From weakest link to strongest feature

Whether profiling on large gantry machines or milling on smaller machining centres, processing tough material like titanium is a constant challenge. Machining hard alloys while adding the pressure of improving production efficiencies means maximising metal removal in the face of low cutting speeds and significant cutting forces. Machine tool builders like Fives Cincinnati have responded with specialty milling and profiling centres that feature improved stiffness and damping on spindles and sizable machine structures, all to minimise undesirable vibrations that deteriorate part quality, throughput, and tool life. Although these advances have added to greater productivity, the weakest point historically has been the spindle connection.

The tool-spindle connection, the “handshake” between the machine tool and the cutting tool, determines how much material the machine can remove on a given operation. This is because this interface must withstand high loads and yet maintain its rigidity until tool deflection is too high or the onset of chatter is reached. Spindles may be able to transmit a considerable amount of torque, but cutting forces also generate bending moments that will exceed the interface’s limits prior to reaching torque limits.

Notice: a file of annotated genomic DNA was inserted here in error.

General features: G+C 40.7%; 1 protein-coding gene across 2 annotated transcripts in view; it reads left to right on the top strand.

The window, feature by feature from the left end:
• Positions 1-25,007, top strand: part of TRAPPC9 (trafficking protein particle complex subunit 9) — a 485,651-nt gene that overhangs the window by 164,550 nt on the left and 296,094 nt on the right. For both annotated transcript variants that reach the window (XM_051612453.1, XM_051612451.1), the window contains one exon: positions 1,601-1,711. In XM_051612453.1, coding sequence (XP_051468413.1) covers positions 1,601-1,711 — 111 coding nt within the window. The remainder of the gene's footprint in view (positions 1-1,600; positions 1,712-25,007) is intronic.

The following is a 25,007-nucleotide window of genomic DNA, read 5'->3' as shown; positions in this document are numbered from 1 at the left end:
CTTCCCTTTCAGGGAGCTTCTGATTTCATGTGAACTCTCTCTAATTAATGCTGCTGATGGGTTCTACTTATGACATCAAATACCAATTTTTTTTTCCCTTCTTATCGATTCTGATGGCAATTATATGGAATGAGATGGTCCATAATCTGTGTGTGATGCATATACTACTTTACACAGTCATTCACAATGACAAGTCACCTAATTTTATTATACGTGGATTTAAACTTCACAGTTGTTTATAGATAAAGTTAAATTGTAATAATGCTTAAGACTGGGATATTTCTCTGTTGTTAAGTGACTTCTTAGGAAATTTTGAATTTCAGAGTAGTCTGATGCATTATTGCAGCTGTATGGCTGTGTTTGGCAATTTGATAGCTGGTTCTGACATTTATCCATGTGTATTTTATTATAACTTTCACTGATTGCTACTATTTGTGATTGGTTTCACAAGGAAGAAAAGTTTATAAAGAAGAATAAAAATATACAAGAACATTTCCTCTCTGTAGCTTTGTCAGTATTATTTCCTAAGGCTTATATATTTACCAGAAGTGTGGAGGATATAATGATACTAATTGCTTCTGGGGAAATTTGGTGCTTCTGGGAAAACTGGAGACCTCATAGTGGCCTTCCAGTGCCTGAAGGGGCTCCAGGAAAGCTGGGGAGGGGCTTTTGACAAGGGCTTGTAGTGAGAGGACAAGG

This becomes obvious in end-milling applications, where projection lengths are typically greater – the limiting factor is the spindle interface’s bending capacity. As an example, an indexable helical cutter with 250mm projection from spindle face, 80mm in diameter, generates 4620Nm of bending moment and less than 900Nm of torque when removing 360 cubic metres/min of Ti6Al4V at radial depth of cut (RDOC) of 12.7mm and an axial depth of cut (ADOC) of 63.5mm.

By combining high clamping force and optimised interference levels, Kennametal’s next-generation spindle connection KM4X provides a robust connection, extremely high stiffness, and bending load capacity. For titanium processors, this means greatly improved performance in machining high-strength alloys and other materials, enabling extremely high metal removal rates and more completed parts per day.

Adding to machine design

Together with Kennametal Senior Account Manager Mike Malott, Fives Cincinnati Applications Engineer Robert Snodgrass began evaluating KM4X approximately four years ago.

“The engineering is impressive,” he says. “It definitely allowed us to start thinking that there’s more to machine design, that a stiffer spindle helps meet customer demand for more effective metal cutting and increased throughput.”